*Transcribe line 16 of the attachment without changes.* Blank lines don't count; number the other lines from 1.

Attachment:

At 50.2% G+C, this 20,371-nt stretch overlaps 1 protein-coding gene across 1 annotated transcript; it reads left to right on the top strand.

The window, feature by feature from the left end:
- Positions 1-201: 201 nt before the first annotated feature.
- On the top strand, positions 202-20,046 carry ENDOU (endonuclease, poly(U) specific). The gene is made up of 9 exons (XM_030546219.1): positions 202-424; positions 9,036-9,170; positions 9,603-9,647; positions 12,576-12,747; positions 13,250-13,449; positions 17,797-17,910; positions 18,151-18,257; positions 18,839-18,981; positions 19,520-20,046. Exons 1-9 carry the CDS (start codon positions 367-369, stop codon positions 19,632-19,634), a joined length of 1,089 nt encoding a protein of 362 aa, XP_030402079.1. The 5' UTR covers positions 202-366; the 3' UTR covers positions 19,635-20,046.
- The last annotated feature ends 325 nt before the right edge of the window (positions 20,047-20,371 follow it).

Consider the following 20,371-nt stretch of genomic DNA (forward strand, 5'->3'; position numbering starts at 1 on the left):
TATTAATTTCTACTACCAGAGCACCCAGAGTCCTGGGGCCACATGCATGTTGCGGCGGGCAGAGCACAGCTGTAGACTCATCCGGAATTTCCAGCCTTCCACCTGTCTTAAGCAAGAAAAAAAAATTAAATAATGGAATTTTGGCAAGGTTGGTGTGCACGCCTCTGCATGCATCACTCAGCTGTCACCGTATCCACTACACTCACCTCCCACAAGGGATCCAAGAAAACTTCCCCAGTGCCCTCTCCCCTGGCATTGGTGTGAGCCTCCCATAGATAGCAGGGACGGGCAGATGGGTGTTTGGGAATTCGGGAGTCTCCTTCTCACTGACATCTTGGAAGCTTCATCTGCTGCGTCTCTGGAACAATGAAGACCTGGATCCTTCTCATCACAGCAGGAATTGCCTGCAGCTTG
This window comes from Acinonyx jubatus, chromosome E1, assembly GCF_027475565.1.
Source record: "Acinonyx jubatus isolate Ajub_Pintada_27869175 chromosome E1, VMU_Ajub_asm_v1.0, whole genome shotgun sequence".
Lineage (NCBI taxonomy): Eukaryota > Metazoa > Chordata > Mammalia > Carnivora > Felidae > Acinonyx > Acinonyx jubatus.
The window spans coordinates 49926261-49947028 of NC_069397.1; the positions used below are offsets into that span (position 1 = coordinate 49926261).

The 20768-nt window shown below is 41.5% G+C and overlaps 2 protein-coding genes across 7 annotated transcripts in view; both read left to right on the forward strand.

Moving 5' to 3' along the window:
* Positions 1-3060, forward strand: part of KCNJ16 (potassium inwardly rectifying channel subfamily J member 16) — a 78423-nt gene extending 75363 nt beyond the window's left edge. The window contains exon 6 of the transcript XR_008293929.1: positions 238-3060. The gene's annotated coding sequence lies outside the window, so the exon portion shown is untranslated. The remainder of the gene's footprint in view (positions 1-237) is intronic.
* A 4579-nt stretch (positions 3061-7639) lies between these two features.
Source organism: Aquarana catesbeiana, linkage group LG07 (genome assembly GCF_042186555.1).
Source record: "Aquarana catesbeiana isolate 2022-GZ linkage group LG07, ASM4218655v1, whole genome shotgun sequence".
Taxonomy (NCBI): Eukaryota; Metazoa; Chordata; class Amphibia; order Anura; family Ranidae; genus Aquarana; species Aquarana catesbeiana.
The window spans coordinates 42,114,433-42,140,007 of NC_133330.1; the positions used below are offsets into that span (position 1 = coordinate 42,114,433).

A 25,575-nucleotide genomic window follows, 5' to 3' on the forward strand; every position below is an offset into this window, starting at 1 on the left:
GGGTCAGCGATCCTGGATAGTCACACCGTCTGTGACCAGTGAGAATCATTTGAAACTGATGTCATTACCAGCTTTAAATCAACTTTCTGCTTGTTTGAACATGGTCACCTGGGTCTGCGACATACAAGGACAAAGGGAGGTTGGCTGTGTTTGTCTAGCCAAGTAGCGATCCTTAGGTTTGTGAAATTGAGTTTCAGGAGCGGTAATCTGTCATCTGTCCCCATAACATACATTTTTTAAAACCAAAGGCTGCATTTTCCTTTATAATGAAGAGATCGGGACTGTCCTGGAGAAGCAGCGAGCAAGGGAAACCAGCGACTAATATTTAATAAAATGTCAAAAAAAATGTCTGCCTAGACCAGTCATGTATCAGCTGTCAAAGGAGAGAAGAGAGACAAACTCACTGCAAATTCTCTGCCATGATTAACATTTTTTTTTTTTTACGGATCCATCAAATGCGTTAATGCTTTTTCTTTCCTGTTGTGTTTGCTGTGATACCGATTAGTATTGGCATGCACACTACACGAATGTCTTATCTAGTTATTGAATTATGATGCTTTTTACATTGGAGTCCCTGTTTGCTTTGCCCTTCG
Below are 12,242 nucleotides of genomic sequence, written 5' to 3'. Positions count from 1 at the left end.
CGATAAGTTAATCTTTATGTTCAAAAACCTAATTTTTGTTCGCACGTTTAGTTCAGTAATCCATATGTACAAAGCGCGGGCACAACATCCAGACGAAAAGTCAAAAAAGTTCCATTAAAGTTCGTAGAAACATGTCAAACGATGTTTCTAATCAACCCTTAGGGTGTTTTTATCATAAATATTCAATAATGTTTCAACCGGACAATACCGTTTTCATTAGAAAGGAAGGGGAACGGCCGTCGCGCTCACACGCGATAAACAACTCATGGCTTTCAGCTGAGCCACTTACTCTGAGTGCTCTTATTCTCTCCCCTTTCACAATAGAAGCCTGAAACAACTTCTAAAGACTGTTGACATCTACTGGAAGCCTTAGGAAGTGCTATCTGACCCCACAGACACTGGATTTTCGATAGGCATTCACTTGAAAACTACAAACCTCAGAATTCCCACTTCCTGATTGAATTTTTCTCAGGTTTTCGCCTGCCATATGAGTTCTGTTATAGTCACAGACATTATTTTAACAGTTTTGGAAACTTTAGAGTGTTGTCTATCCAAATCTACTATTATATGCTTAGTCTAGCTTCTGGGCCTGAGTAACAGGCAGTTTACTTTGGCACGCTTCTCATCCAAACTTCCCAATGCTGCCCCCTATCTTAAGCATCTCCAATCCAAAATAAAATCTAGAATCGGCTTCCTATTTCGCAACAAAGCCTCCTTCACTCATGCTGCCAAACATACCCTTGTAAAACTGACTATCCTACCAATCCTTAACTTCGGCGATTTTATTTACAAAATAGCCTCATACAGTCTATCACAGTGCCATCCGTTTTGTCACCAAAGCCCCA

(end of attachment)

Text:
Source organism: Aquarana catesbeiana, linkage group LG07 (genome assembly GCF_042186555.1).